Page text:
A sketch of the planned Design 1047 battlecruiser

The 1939 ships were intended to make a Japanese invasion of the Indies more difficult. Given the small number of Japanese capital ships available, they might well have greatly altered the early Pacific War. The ships that eventually emerged, known as Design 1047, were broadly similar to the Alaska class, and armed with 9 11” guns, although there were also plans to buy the plans and equipment for the Scharnhorst class from Germany, and the final design used the same guns.

None of these ships played a major role in the design history of the battleship, or in any of the wars they fought in. However, they do provide an interesting insight into the more obscure corners that battleships turned up in, and a look at some of the longest-lived ships of the breed.

1 The Ottomans were buying a new drydock, too, which meant that Reşadiye could be wider and use a better structural design.

2 This is common in export ships, even today, although the worst export ships have really good officer’s quarters and terrible enlisted quarters.

4 For reasons I don't understand, Szent Istvan had two shafts instead of the four of the other units.

5 Her German namesake would meet a similar fate in 1947, during the Bikini Atoll atomic bomb trials.

6 Shallow-draft ships for coastal bombardment.

7 Note to self: if the Dutch begin planning aircraft carriers, build a bomb shelter.

8 Modern-day Indonesia.


  1. January 06, 2021bobbert said...

    To be extra picky, Austria-Hungary was a Great Power throughout her existence, not a minor power.

  2. January 06, 2021bean said...

    As naval powers go, Austria-Hungary was pretty minor. As evidenced by the single class of dreadnoughts.

  3. April 19, 2022apd123 said...

    IIRC Szent Istvan was built to a modified and slightly smaller design because it was the token Hungarian ship -- part of the ongoing compromise of Austria-Hungary's existence, where the Hungarians (the Kingdom of Hungary at that time including Croatia and the Dalmatian coast) had a semi-autononous administration and had to be partners in overall matters like defense -- essentially to try to keep them from rebelling for full independence again.

    So Szent Istvan (a Hungarian name, and Hungary's royal saint; the crown is named for him) was built by a Hungarian shipyard, on the Hungarian (actually Croatian) coast, which didn't have the space or facilities for a four-shaft ship. (Apologies for breaking one of my own rules by commenting off the top of my head, but I'm on mobile and don't have sources to hand. I think the limiting factor was beam -- the shipyard couldn't build wide enough to fit all four engines and shafts? But I could be mistake here.)

  4. April 19, 2022ike said...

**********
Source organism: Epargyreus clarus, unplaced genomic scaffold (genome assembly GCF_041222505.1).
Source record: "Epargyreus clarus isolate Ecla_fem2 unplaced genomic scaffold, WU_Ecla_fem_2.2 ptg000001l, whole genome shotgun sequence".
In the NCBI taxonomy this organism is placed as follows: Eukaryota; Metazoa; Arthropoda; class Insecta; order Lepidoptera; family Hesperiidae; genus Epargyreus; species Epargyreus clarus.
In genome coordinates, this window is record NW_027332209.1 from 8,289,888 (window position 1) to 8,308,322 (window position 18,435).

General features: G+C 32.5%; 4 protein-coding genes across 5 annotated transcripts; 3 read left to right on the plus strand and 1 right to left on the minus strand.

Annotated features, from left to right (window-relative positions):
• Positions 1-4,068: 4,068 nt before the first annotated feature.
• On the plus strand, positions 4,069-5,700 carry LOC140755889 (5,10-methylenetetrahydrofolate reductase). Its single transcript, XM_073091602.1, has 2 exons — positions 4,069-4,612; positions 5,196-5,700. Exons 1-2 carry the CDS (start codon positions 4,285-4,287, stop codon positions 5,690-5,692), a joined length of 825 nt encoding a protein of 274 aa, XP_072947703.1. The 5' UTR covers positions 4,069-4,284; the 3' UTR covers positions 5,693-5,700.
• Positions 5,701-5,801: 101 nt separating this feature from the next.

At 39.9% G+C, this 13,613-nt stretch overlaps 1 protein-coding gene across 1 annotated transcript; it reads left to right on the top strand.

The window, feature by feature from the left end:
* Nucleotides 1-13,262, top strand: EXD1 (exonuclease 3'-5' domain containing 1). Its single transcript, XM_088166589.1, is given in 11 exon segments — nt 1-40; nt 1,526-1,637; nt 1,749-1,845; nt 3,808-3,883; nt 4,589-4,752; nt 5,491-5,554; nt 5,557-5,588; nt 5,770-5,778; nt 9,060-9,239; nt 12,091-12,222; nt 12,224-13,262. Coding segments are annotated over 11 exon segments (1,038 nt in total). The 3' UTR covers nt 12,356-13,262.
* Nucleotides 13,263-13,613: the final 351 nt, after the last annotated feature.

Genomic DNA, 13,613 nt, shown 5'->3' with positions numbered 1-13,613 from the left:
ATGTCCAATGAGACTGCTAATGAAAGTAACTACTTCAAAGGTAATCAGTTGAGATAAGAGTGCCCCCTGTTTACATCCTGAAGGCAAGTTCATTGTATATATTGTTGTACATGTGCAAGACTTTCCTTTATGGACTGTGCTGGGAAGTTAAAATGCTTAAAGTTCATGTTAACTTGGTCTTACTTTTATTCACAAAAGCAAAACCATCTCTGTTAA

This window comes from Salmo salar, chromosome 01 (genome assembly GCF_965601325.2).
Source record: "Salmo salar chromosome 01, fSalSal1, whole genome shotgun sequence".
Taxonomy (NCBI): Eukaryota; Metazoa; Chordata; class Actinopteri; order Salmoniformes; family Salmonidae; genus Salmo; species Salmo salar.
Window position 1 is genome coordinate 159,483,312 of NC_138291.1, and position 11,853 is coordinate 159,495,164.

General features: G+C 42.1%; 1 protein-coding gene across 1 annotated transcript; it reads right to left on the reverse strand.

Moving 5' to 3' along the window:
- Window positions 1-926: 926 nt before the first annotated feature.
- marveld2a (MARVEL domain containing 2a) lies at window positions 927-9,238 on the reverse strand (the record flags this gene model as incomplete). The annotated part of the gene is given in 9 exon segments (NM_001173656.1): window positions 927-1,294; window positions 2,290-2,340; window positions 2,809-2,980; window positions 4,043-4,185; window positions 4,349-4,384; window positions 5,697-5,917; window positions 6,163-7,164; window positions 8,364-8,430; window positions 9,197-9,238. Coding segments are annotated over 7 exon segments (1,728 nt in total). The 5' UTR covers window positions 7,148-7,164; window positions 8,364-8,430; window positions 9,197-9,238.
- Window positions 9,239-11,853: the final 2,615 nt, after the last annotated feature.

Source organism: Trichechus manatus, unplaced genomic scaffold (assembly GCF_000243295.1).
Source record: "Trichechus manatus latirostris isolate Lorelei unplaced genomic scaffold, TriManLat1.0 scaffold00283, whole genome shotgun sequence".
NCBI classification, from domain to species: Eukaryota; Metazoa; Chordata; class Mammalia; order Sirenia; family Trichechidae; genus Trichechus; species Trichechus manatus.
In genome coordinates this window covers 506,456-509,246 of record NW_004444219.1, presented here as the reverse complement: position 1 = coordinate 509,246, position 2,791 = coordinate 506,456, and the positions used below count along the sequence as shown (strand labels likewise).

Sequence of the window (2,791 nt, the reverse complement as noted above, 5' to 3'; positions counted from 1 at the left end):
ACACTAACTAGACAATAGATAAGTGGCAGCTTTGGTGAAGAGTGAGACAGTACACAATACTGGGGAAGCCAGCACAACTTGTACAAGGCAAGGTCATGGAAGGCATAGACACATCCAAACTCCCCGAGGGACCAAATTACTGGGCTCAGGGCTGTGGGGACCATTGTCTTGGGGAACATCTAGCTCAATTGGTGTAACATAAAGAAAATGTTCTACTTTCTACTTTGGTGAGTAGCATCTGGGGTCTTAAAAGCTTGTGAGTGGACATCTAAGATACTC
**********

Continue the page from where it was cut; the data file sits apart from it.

(the Kingdom of Hungary at that time including Croatia and the Dalmatian coast)

    To be very very picky, the Kingdom of Croatia (part of the Kingdom on Hungary) at the time only had a very tiny slice of the Adriatic coast. Most of what we would think of today as Croatia's Dalmatian coast was one of the territories annexed from the Venetian Republic and were part of the other half of the Empire.

  5. April 19, 2022bean said...

    Interesting and very plausible. Any idea where to look for more info?

  6. April 20, 2022apd123 said...

    @ike Ah, quite right! This, too, is what I get for commenting off the top of my head. : ) (I'm not even that old yet but evidently my days of having all the details I read about Austro-Hungarian history at my mental fingertips are already a little behind me.)

    @bean Irritatingly, I can't remember now where I read the thing about beam, and can't rule out that my brain made it up. This paper attributes the difference to the Fiume shipyard having a different (smaller) industrial base from the Trieste yard where the other Tegetthoffs were built:

    @myself that's "could be mistaken", not "could be mistake", and it's entirely likely I was!

  7. October 19, 2022Vikki said...

    Any idea what Reşadiye was named after? All that a search for that name's brought up for me is results about the ship itself or about a handful of scattered Turkish villages which seem rather unlikely as the namesake for a dreadnought.

  8. October 19, 2022bean said...

    The wiki article suggests that it was a reference to Mehmed V Reşâd, the ruling Sultan at the time. It was originally to be Reşâd V, and the names are similar enough I'd expect there to be a link.

  9. March 15, 2023Vikki said...

    Regarding the Tegetthoffs' alleged lack of main-battery-turret ventilation, Mihály Krámli over at NavWeaps argues (rather convincingly) that this was a myth (the turrets were designed to draw air from below decks when in action, instead of the ventilation being completely shut off) based on a solitary account of what was, at the very most, a defect confined to Viribus Unitis (and which, going by Krámli's examination of other reports of the Tegetthoffs in action, may not actually have existed).

  10. March 15, 2023Vikki said...

    (The criticism of the Tegetthoffs' turret armor is perfectly-justified, however.)

  11. March 15, 2023bean said...

    In my defense, the turret problem was the state of knowledge when I wrote this post. I actually ran across the correction when doing that section of the book, but forgot to go back and edit here.